• Efficiency, safety, cleanliness, organization, politeness. Interesting culture, well-preserved history, utterly unique cultural vastness. Japan seems so full of new and unusual things to discover.

2.How do you change your perspective of Japan through the project?

  • The KAKEHASHI program has helped me better understand the challenges and opportunities facing Japan and how the U.S. can partner with Japan to address those that we have in common.
  • I have only been to third-world nations outside of the U.S. This trip has been an eye opening experience. There is a tremendous amount of national pride in every way and has certainly cured me of my national tunnel vision.

3.After returning to the U.S., what aspect(s) of Japan do you want to learn more?

  • Continue to monitor security policies, Emergency and disaster planning and preparations in Japan, Economic impacts related to the international changes and security environment of Japan, Progress on Japan and regional neighbors relationships.
  • I continue to follow developments through news outlets and reading. I will seek out educational opportunities to learn more about Japan while in graduate school.

4.It is hoped that you will promote further mutual understanding between our two countries, serving as bridges in the Japan-U.S. relationship. What will you do to deepen understanding of Japan’s strengths and attractiveness?

  • KAKEHASHI has given the knowledge and experience to communicate the extraordinarily positive view of Japan that I have developed here to my friends, family and colleagues. I love Japan, and I can and will explain to them exactly why.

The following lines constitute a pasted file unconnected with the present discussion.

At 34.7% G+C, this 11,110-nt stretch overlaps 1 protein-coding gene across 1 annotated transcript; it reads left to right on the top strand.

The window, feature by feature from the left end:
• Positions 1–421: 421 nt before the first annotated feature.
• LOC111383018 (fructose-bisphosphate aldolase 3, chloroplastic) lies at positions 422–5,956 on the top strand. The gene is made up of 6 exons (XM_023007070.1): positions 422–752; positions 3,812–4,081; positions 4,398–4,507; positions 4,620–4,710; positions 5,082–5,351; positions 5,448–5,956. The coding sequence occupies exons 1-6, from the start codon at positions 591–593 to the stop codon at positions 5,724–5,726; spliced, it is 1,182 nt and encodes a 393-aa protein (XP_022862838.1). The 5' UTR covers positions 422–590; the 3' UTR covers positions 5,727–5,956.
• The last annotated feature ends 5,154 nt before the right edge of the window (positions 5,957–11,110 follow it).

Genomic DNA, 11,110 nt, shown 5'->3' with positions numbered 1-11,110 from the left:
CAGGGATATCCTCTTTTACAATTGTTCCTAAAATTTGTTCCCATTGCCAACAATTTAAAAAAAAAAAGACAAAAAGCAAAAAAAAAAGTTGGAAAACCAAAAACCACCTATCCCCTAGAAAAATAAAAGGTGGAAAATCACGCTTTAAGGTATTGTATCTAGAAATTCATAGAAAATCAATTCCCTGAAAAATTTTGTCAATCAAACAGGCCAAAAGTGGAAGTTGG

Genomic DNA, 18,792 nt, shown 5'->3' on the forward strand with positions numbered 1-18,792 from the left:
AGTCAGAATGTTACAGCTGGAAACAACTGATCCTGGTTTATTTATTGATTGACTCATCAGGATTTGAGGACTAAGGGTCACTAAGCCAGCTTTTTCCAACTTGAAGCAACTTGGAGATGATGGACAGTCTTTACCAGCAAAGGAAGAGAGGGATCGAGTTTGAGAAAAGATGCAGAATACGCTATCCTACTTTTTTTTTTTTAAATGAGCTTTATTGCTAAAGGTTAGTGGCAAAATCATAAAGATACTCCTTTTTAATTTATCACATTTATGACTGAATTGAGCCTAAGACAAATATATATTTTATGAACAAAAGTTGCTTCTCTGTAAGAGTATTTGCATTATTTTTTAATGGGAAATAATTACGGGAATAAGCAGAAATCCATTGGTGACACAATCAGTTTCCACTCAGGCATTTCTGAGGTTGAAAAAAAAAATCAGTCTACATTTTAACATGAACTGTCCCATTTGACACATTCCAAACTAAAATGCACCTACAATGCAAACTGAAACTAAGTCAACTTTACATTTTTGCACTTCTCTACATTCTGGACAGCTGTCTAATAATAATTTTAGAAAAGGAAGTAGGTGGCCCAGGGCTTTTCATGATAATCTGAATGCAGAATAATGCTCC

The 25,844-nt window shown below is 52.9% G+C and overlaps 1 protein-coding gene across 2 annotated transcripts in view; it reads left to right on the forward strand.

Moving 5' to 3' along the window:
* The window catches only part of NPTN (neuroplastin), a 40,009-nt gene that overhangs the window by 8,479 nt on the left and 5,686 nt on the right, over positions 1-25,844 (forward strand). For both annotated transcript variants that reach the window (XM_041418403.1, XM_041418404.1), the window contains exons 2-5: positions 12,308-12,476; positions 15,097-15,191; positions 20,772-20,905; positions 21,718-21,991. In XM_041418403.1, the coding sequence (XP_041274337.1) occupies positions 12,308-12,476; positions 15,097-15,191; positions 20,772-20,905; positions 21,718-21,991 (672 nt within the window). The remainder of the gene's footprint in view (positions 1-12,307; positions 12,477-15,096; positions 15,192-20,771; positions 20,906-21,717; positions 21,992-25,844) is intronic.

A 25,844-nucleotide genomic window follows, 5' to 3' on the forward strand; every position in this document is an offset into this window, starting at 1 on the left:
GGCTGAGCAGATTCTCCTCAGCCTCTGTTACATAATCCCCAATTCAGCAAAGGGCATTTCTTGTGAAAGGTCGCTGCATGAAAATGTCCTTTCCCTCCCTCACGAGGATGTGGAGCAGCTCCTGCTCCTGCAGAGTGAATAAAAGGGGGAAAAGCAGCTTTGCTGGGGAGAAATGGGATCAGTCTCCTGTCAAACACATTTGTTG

• First I will document my experience in Japan and share all that I have learned with my family, friends, co-workers, and the Georgetown University community. Most important, I will share my Japan experience with the youth in the United States. Also I am very interested in forming close relationships with non-profit organizations in Japan and work together at cultural diplomacy programs. My goal is to invest in the U.S. Japan strategic alliance and build bright future for the youth in both nations.

5.Please freely describe your experience in the KAKEHASHI Project.

  • This has been a wonderful program! I have conducted cultural and educational projects in over 10 countries, and this experience has been impressive. We had the opportunity to meet with government and non-government leaders and discuss some of the most pressing issues that Japan faces today. I look forward to working with the KAKEHASHI Project in the next future, supporting future exchanges with other nations.
  • It is an excellent program because it was very well organized, brought the appropriate exerts together to teach us about Japan. There was very little down time---which is great. I felt that I had an incredible experience and learned something new each day. I am grateful for the Japan Foundation's investment in my understanding of Japan's history, culture and political, military issues.